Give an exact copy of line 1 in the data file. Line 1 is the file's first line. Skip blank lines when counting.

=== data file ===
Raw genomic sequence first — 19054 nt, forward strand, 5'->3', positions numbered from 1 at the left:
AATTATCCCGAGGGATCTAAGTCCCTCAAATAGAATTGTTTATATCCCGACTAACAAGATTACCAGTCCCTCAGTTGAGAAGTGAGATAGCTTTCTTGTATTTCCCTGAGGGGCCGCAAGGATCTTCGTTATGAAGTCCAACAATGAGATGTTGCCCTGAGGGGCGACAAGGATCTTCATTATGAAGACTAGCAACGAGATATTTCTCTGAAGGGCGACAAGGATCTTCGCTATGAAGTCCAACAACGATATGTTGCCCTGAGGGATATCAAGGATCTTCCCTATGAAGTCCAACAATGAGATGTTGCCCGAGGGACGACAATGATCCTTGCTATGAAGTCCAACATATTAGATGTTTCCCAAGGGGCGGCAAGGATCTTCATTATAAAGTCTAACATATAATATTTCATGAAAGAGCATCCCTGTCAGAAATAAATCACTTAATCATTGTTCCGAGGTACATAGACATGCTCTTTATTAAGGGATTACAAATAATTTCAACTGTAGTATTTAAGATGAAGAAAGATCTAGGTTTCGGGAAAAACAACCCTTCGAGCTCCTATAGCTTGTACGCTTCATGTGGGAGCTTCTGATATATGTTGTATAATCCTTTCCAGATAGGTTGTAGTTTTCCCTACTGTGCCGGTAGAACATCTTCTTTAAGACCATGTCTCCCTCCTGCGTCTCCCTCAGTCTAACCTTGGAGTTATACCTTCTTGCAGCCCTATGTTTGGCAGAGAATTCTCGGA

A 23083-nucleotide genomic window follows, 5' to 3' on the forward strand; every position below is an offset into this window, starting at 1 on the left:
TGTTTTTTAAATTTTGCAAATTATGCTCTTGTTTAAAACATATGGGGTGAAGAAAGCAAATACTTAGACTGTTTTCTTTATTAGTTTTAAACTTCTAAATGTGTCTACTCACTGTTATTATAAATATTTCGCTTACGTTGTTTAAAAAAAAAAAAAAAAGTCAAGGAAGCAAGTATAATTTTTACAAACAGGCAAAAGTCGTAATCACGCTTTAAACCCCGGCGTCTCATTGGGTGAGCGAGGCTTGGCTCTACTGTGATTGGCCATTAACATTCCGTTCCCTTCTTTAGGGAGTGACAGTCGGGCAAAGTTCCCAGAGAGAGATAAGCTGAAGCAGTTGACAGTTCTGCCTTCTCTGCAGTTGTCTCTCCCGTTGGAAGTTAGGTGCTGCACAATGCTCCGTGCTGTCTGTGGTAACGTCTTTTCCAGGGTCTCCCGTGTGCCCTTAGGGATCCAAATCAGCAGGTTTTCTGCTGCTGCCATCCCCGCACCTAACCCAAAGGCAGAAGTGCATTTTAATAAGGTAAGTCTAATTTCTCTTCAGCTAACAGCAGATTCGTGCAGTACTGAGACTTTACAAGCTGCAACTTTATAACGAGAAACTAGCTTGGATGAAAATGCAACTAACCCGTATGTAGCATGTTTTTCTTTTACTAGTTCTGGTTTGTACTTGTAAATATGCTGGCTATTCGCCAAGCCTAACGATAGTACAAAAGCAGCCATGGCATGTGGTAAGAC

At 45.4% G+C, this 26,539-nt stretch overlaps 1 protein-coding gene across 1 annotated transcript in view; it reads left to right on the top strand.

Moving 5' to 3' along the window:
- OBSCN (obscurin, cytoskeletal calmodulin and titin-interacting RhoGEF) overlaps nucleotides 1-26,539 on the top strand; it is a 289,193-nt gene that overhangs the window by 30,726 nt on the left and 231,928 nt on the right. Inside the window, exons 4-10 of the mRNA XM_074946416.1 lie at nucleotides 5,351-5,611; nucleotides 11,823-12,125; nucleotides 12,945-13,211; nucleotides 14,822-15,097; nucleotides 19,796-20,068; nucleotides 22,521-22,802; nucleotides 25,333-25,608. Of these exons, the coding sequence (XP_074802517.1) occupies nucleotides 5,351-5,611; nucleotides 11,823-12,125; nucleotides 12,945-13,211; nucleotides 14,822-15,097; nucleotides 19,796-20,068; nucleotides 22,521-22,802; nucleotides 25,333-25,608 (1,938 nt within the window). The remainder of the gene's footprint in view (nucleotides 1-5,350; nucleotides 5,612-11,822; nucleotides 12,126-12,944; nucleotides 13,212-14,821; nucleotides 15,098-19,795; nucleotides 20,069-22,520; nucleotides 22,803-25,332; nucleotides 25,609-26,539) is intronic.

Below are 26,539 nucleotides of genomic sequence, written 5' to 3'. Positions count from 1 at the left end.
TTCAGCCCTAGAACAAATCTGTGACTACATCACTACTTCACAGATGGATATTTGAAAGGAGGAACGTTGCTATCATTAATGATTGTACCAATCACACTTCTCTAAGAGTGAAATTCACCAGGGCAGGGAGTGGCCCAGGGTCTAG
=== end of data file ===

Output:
Raw genomic sequence first — 19054 nt, forward strand, 5'->3', positions numbered from 1 at the left: